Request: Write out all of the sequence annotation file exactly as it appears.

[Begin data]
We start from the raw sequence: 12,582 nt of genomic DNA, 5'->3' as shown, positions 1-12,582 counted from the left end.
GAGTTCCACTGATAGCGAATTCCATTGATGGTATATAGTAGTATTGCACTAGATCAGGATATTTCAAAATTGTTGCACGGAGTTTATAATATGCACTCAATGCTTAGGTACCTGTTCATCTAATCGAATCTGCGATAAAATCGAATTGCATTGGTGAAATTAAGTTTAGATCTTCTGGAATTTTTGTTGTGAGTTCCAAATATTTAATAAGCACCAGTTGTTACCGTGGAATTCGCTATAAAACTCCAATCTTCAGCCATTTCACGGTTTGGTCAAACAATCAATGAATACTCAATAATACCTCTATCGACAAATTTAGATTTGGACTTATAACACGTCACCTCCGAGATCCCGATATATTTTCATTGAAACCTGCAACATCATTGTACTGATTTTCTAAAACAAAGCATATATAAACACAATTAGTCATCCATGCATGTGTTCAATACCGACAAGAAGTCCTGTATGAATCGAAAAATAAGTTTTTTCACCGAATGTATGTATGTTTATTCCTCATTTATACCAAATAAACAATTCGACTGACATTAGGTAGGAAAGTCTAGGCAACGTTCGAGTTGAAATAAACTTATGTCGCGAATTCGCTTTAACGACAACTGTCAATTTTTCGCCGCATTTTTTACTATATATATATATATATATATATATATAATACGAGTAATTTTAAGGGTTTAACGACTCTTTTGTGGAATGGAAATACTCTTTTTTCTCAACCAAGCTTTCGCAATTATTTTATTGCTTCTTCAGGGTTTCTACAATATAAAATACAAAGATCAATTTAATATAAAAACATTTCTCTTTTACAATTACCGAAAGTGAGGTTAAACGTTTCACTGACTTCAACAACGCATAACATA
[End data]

We start from the raw sequence: 12,582 nt of genomic DNA, 5'->3' as shown, positions 1-12,582 counted from the left end.
GAGTTCCACTGATAGCGAATTCCATTGATGGTATATAGTAGTATTGCACTAGATCAGGATATTTCAAAATTGTTGCACGGAGTTTATAATATGCACTCAATGCTTAGGTACCTGTTCATCTAATCGAATCTGCGATAAAATCGAATTGCATTGGTGAAATTAAGTTTAGATCTTCTGGAATTTTTGTTGTGAGTTCCAAATATTTAATAAGCACCAGTTGTTACCGTGGAATTCGCTATAAAACTCCAATCTTCAGCCATTTCACGGTTTGGTCAAACAATCAATGAATACTCAATAATACCTCTATCGACAAATTTAGATTTGGACTTATAACACGTCACCTCCGAGATCCCGATATATTTTCATTGAAACCTGCAACATCATTGTACTGATTTTCTAAAACAAAGCATATATAAACACAATTAGTCATCCATGCATGTGTTCAATACCGACAAGAAGTCCTGTATGAATCGAAAAATAAGTTTTTTCACCGAATGTATGTATGTTTATTCCTCATTTATACCAAATAAACAATTCGACTGACATTAGGTAGGAAAGTCTAGGCAACGTTCGAGTTGAAATAAACTTATGTCGCGAATTCGCTTTAACGACAACTGTCAATTTTTCGCCGCATTTTTTACTATATATATATATATATATATATATATAATACGAGTAATTTTAAGGGTTTAACGACTCTTTTGTGGAATGGAAATACTCTTTTTTCTCAACCAAGCTTTCGCAATTATTTTATTGCTTCTTCAGGGTTTCTACAATATAAAATACAAAGATCAATTTAATATAAAAACATTTCTCTTTTACAATTACCGAAAGTGAGGTTAAACGTTTCACTGACTTCAACAACGCATAACATA